Thomas J. Shaw spent his youth in what might be
termed a backwoods district. As soon as he was old enough
he handled the axe and other tools, assisting his father to
clear away the timber and brush from their acreage on
the headwaters of the Sandy. He is a product, so far as
his education is concerned, of one of the typical schools
of that generation. The community provided only an old
log shack as a schoolhouse, its furnishings being split logs
for benches, greased paper windows, a fireplace, the fuel
for which had to be chopped by the older boys. In this
rude temple of learning he studied a spelling book, learned
a little writing and figuring, and he considered it a good
record if he was permitted to attend school four days out
of the week.

He had barely completed his experience in this school-
house when the cloud of Civil war arose, and in 1863, when
he was twenty-one, he volunteered for the defense of the
flag in Company E of the Fifteenth West Virginia Infantry,
under Captain Paul and Colonel Morris. He drilled with
this company on Wheeling Island, went to Sir John’s Run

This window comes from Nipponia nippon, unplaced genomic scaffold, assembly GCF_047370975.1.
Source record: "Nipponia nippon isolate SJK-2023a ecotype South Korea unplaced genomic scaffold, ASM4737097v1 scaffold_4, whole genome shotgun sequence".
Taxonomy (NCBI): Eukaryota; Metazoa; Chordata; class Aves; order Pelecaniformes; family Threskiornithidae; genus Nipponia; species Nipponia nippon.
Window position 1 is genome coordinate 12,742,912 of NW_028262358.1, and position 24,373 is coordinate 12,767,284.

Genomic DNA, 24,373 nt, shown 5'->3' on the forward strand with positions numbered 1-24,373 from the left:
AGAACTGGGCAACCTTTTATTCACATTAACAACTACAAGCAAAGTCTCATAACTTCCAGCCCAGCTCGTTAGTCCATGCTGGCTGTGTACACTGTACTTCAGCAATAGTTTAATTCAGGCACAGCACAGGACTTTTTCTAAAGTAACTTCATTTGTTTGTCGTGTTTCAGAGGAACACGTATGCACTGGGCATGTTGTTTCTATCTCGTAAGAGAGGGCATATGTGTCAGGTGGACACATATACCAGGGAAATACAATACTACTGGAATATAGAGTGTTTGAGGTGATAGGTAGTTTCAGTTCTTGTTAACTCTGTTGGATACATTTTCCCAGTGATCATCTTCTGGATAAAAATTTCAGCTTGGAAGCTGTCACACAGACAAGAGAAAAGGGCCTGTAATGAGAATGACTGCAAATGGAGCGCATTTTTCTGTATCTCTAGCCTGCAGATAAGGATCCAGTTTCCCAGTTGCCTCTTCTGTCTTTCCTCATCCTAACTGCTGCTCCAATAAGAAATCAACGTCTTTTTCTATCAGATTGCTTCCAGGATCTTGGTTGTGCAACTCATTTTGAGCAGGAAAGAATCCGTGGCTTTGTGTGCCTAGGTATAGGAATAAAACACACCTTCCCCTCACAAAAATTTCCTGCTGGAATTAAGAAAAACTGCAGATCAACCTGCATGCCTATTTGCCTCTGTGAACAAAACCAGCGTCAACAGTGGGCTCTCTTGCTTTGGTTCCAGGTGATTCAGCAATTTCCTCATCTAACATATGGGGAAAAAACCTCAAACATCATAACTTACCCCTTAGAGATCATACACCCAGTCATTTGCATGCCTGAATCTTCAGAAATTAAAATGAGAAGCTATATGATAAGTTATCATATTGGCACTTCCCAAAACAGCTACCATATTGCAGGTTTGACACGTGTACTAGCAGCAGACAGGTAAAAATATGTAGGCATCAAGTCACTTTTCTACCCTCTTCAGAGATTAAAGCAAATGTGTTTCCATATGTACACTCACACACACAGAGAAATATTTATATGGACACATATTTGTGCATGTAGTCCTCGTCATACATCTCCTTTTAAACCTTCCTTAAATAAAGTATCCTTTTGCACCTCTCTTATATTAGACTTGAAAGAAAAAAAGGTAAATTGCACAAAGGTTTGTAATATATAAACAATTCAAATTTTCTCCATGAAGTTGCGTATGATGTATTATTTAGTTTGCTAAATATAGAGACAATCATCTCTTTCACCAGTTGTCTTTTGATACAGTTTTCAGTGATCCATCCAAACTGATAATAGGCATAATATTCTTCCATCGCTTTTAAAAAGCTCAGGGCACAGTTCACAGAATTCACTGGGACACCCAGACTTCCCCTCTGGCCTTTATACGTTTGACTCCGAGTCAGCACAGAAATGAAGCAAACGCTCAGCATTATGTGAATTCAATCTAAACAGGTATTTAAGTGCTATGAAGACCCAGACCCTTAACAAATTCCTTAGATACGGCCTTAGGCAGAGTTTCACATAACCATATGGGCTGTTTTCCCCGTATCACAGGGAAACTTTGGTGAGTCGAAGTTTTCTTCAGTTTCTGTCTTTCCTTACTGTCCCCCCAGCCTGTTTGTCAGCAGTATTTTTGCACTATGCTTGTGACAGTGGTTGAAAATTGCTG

in Morgan County, then to the Big Kanawha, and from
there the command was ordered to Lynchburg. He caught
his first view of Confederate forces and engaged in his
first battle at Cloyd Mountain. He also fought at Lynch-
burg, Cedar Creek, Winchester, Hatchers Run, and in front
of Richmond his division took the three Confederate forts
of Harris, Gregg and Hill. Later his regiment was on
a forced march to Appomattox, and his command came in
contact with the enemy and had a skirmish before the
final surrender. Thomas Shaw was in sight of the place
where the negotiations for the surrender of Lee’s army
took place, and for a long time he owned a portion of a
tree from McClain’s orchard, the tree under which the
terms of capitulation were written. After the surrender
his regiment was sent to Wheeling, mustered out in June,
1865, and Mr. Shaw came out of the army with a record
of active participation in thirteen different battles. His
company went into service with 117 men, only 33 were
mustered out, and he was one of the three who escaped
wounds.

As soon as his discharge was in his hand Mr. Shaw hur-
ried home to help on the farm, finding the harvest ready,
and he aided in putting it away. For a time he worked
at the sawmill of Martin L. Shaffer, later cut timber,
worked as a carpenter on several houses, and for some
twenty years he put up a strenuous fight to win existence
from an old farm on Brushy Ridge, where all the land
had to be cleared before any crops could be raised. This